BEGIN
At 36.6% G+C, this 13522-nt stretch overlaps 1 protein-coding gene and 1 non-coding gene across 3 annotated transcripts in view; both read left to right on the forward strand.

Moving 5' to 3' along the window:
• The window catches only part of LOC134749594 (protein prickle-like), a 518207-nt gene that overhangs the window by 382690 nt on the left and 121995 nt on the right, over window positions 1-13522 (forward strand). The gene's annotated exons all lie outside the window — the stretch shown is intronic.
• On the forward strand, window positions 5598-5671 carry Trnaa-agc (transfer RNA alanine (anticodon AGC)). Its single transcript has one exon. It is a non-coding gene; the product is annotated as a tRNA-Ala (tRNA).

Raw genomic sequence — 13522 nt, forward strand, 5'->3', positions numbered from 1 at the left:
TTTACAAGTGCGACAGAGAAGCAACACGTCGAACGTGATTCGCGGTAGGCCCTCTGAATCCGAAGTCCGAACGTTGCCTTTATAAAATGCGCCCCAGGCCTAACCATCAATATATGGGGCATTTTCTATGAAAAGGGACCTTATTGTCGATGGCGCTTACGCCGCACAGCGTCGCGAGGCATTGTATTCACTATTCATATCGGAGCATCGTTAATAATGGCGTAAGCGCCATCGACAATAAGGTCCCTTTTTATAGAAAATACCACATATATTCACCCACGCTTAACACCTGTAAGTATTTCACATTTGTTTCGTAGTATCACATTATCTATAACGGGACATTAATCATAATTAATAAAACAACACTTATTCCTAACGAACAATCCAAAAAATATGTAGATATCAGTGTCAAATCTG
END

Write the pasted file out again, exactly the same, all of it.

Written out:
At 36.6% G+C, this 13522-nt stretch overlaps 1 protein-coding gene and 1 non-coding gene across 3 annotated transcripts in view; both read left to right on the forward strand.

Moving 5' to 3' along the window:
• The window catches only part of LOC134749594 (protein prickle-like), a 518207-nt gene that overhangs the window by 382690 nt on the left and 121995 nt on the right, over window positions 1-13522 (forward strand). The gene's annotated exons all lie outside the window — the stretch shown is intronic.
• On the forward strand, window positions 5598-5671 carry Trnaa-agc (transfer RNA alanine (anticodon AGC)). Its single transcript has one exon. It is a non-coding gene; the product is annotated as a tRNA-Ala (tRNA).

Raw genomic sequence — 13522 nt, forward strand, 5'->3', positions numbered from 1 at the left:
TTTACAAGTGCGACAGAGAAGCAACACGTCGAACGTGATTCGCGGTAGGCCCTCTGAATCCGAAGTCCGAACGTTGCCTTTATAAAATGCGCCCCAGGCCTAACCATCAATATATGGGGCATTTTCTATGAAAAGGGACCTTATTGTCGATGGCGCTTACGCCGCACAGCGTCGCGAGGCATTGTATTCACTATTCATATCGGAGCATCGTTAATAATGGCGTAAGCGCCATCGACAATAAGGTCCCTTTTTATAGAAAATACCACATATATTCACCCACGCTTAACACCTGTAAGTATTTCACATTTGTTTCGTAGTATCACATTATCTATAACGGGACATTAATCATAATTAATAAAACAACACTTATTCCTAACGAACAATCCAAAAAATATGTAGATATCAGTGTCAAATCTG